When Center Grove High School hosted the Best of the Midwest choir event in February, the auditorium’s audio equipment wasn’t up to the task.
The theater’s speakers and amplifiers can’t adequately carry sound throughout the theater. Other times the equipment broadcasts interference or has dead spots, which distracts from performers’ singing. If Center Grove wanted to continue hosting the event, the school district had two choices: start renting audio and lighting equipment for major productions, or replace the equipment already in the auditorium, director of maintenance Dave Statler said.
None of the auditorium’s equipment — including the controls for the house lights, the audiovisual components and a makeshift control booth, has been updated since the mid-1990s when the theater was first built, Statler said. This summer, school officials will start updating the auditorium’s equipment, which will be used by drama, choir and band students.
“Right now the systems in place do not support the programing we have,” Statler said.
Last month, the school board approved spending a total of $446,000 to replace the lighting controls and the audio and visual system. Center Grove will pay for the project using money it borrowed last year and with property tax dollars for building upgrades and maintenance.
Work on the auditorium should begin in June and be complete in July, before the first day of the fall semester, Statler said. This project is unrelated to a $20 million building project the school district is planning to renovate the high school’s media center and to widen some of the building’s hallways. That project is also expected to begin later this year.
The renovations could enable Center Grove to start regularly renting the auditorium to outside groups. Franklin schools already rents its auditorium to organizations, including dance troupes, as a way to make money and support its performing arts program.
“This is a positive move to enhance our productions, and perhaps even attract some outside things that could be a source of revenue for some of our various appropriate departments,” school board member Carol Tumey said last month.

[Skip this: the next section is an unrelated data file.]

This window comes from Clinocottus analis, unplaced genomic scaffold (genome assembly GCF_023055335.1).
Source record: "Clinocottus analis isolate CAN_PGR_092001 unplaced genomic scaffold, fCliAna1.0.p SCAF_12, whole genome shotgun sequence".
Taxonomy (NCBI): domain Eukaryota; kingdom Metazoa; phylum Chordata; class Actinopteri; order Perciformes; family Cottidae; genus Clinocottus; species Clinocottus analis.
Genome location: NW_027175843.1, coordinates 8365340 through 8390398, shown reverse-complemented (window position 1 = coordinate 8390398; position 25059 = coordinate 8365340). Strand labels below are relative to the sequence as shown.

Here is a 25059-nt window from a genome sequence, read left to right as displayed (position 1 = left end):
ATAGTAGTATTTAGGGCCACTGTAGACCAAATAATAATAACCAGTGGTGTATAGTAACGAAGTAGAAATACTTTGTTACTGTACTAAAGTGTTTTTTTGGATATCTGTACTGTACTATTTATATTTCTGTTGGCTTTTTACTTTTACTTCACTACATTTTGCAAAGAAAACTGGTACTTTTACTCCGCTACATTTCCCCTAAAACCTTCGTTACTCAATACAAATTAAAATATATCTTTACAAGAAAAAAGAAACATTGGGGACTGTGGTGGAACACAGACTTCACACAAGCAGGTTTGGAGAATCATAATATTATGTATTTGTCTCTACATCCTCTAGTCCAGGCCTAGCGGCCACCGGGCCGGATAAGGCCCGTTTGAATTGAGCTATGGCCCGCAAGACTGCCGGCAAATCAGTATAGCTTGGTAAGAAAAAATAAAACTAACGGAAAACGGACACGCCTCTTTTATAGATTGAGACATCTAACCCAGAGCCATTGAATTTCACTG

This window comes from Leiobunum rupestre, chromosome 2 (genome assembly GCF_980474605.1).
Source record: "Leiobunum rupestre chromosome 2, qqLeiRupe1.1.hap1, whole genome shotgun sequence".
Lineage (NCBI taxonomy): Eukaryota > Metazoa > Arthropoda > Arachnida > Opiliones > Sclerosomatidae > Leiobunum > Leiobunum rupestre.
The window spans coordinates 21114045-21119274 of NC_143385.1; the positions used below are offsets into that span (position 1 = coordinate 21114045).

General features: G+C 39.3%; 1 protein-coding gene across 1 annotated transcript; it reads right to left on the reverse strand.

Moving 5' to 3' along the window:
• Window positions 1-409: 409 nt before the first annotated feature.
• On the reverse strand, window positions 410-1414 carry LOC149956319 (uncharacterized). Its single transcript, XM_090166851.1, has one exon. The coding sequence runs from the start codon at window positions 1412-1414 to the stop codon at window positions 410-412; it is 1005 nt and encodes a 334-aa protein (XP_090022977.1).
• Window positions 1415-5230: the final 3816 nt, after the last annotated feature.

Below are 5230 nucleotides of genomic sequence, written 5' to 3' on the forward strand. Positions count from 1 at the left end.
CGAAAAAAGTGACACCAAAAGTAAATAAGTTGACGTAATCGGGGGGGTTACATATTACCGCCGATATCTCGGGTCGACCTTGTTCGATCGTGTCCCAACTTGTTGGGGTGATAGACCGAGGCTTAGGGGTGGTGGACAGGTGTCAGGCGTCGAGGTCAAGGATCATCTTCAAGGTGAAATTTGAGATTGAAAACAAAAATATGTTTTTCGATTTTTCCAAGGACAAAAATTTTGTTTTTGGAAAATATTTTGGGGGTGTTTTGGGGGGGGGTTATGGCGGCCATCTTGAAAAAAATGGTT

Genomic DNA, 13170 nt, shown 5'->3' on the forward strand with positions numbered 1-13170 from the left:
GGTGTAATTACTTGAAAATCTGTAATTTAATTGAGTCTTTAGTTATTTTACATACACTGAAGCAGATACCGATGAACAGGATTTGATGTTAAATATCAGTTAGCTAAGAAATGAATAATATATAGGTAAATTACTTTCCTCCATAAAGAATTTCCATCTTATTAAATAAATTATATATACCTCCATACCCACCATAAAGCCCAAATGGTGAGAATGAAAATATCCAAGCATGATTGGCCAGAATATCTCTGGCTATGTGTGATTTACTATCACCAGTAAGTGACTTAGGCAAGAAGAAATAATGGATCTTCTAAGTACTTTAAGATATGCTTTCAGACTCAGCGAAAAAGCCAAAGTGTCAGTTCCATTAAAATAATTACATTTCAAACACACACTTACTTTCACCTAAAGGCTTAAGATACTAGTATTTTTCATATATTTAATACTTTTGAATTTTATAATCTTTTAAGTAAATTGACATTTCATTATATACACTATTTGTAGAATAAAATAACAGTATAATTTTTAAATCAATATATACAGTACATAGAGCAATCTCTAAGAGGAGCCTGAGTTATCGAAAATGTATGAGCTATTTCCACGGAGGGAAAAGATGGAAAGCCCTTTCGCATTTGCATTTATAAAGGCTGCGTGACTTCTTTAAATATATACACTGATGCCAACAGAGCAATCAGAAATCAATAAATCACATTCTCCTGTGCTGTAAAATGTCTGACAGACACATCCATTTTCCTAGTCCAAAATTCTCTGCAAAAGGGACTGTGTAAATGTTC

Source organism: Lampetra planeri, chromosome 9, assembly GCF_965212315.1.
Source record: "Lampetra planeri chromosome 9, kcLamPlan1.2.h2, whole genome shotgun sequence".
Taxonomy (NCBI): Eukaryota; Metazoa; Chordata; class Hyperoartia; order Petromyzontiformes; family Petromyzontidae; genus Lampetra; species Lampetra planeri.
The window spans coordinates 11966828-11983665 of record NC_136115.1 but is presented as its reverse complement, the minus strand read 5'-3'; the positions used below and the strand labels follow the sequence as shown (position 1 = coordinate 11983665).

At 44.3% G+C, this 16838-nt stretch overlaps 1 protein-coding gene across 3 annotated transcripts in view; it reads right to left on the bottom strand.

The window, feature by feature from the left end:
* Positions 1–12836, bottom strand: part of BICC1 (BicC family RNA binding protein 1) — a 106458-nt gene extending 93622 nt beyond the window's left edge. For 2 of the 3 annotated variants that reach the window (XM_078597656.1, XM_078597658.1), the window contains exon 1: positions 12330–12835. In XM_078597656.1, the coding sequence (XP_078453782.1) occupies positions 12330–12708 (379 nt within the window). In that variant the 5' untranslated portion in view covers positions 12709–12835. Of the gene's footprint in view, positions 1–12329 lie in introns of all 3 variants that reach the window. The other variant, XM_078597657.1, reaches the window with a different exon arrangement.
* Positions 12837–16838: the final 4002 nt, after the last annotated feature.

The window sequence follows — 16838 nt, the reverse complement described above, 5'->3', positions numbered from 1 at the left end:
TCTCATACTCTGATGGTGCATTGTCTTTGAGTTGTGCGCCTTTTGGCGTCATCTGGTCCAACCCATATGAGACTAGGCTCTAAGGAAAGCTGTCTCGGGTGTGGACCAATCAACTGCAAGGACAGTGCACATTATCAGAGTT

But the upgrades are needed primarily to ensure drama, music and other fine arts groups have the venue they need for their performances, Statler said.
“Our primary objective is to support our programs, our fine arts, which we already have in place,” Statler said.
The new lighting unit will mean students won’t have to take circuits or parts from other areas in order to make repairs. Right now, the unit that controls the auditorium’s lighting is so old that replacement parts no longer exist. So when a circuit breaks, students replace it with one from somewhere else in the theater.
Center Grove also will replace the existing control booth with a new area that has wires running under the floor instead of on top of it and with a control board that’s easier to use, Statler said. The new controls can be programmed with different settings needed for plays, concerts or school-wide presentations. Once the new control board is ready, someone should be able to flip a switch or press a button and have the house lights dim or brighten as needed, Statler said.
School officials started planning for the auditorium upgrades about two years ago. In that time they identified the projects they believed were priorities and started looking for ways to pay for them, Statler said.
Board members asked Statler to create a list this summer of additional upgrades that could be made to the auditorium in the future. The auditorium’s part-time director is creating that list now, Statler said.
Center Grove won’t likely have the money needed to make all of the repairs on the list anytime soon, but Statler said he eventually would like to replace the auditorium’s lights. Right now the auditorium has quartz halogen lights. Statler said he wants to transition to LED lights, which would be more energy-efficient.